As noted earlier, the body 55 of a bi-electrode microstimulator device 50 is very small, meaning there is a reduced volume within the body to accommodate multiple relatively-large decoupling capacitors 25. However, because such a device traditionally required the use of only a single decoupling capacitor, space within the body 55 was generally sufficient to accommodate this component.
However, the issue of limited space within the body of a microstimulator becomes very significant when a multi-electrode microstimulator is contemplated. Consider a multi-electrode microstimulator having eight cathodes and one anode (perhaps comprising the device's case). In such an architecture, and pursuant to the conventional wisdom of the prior art as understood by the Applicants, the microstimulator would need to have eight decoupling capacitors, one each hard-wired to each electrode. But as noted above, a microstimulator is intended to be quite small. This conflict either limits the number of electrodes a multi-electrode microstimulator can carry, or increases body size, neither of which is desirable.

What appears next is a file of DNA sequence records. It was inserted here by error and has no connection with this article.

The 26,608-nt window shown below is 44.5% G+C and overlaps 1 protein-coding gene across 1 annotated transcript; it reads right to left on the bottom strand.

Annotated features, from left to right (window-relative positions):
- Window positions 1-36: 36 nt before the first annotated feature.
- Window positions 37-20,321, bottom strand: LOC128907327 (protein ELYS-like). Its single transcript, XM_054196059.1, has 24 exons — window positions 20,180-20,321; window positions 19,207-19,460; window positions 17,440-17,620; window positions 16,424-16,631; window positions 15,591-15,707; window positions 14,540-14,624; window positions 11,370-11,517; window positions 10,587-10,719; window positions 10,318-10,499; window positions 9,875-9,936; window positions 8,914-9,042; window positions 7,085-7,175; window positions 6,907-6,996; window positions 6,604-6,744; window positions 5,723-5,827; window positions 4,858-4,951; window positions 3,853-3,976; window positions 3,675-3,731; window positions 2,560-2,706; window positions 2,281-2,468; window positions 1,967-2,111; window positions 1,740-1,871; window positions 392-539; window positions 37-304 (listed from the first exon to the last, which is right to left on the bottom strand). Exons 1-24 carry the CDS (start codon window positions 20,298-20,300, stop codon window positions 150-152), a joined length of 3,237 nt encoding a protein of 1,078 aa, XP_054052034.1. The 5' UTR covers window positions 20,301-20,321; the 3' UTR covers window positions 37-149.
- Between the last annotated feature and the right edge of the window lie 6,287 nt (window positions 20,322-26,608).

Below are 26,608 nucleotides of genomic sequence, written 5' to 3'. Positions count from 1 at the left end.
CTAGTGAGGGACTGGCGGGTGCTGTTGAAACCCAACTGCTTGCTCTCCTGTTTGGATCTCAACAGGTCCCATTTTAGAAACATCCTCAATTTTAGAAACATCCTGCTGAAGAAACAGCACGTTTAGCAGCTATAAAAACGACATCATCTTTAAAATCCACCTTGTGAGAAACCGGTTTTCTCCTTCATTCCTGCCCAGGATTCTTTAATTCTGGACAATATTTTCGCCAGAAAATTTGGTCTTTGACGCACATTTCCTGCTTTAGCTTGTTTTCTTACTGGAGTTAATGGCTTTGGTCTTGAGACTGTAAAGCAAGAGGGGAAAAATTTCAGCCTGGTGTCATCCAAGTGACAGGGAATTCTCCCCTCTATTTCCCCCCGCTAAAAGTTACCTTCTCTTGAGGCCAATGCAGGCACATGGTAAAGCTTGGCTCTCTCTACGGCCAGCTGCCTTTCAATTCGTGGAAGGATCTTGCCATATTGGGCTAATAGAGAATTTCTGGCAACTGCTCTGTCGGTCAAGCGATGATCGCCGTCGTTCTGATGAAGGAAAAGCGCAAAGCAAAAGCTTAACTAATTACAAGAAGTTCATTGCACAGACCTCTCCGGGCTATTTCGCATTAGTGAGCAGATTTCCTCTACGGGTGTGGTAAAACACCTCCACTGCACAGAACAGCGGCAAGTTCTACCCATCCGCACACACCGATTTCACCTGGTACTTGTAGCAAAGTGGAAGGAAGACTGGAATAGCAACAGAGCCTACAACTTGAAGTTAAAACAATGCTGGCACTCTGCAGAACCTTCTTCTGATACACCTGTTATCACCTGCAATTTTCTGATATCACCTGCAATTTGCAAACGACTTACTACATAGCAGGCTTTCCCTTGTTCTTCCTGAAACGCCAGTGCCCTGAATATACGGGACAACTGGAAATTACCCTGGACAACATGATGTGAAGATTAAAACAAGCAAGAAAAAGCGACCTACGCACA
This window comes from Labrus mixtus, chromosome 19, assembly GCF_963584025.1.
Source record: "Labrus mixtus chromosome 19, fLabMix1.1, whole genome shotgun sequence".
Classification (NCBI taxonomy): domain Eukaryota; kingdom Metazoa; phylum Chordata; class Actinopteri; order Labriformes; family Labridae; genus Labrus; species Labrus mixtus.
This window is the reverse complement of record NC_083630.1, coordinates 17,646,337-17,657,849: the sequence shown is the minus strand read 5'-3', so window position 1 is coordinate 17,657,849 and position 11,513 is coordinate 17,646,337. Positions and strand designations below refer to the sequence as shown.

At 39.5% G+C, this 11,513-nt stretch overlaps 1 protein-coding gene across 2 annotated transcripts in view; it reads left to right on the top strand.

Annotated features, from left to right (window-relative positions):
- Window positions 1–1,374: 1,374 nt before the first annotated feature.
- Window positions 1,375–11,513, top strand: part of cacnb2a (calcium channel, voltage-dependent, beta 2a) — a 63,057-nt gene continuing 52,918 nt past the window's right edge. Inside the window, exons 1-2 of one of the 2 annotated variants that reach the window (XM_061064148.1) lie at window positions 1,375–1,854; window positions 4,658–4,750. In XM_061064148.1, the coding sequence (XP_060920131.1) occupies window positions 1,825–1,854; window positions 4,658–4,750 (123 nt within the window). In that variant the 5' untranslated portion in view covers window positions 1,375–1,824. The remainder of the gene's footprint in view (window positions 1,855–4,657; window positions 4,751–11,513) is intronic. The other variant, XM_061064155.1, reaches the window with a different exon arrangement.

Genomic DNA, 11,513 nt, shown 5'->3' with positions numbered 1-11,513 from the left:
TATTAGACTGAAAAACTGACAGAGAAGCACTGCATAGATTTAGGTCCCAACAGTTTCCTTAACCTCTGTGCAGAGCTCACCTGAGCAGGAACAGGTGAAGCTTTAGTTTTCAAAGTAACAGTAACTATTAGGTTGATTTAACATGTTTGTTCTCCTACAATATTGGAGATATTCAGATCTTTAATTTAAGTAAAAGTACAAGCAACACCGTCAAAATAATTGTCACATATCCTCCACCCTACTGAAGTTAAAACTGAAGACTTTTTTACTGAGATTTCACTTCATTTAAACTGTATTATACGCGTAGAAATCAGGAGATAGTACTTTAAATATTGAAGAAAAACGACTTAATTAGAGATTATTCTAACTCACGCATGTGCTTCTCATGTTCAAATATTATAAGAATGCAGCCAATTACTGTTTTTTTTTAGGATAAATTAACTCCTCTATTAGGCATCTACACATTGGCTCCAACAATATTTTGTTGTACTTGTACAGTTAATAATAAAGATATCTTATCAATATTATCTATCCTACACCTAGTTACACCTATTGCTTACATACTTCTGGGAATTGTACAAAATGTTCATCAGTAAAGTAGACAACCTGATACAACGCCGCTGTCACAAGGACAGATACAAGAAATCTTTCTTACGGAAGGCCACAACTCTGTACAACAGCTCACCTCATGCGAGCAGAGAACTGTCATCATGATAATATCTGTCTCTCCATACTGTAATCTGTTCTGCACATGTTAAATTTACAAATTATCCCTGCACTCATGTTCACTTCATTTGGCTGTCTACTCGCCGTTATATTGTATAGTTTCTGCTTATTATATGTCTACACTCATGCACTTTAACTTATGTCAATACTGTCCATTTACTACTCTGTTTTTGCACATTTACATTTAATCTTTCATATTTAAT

Accordingly, the implantable stimulator art, and particularly the microstimulator art, would benefit from the ability to provide multiple electrodes while still providing sufficient capacitive decoupling that uses minimal volume inside the device. Embodiments of such a solution are provided herein.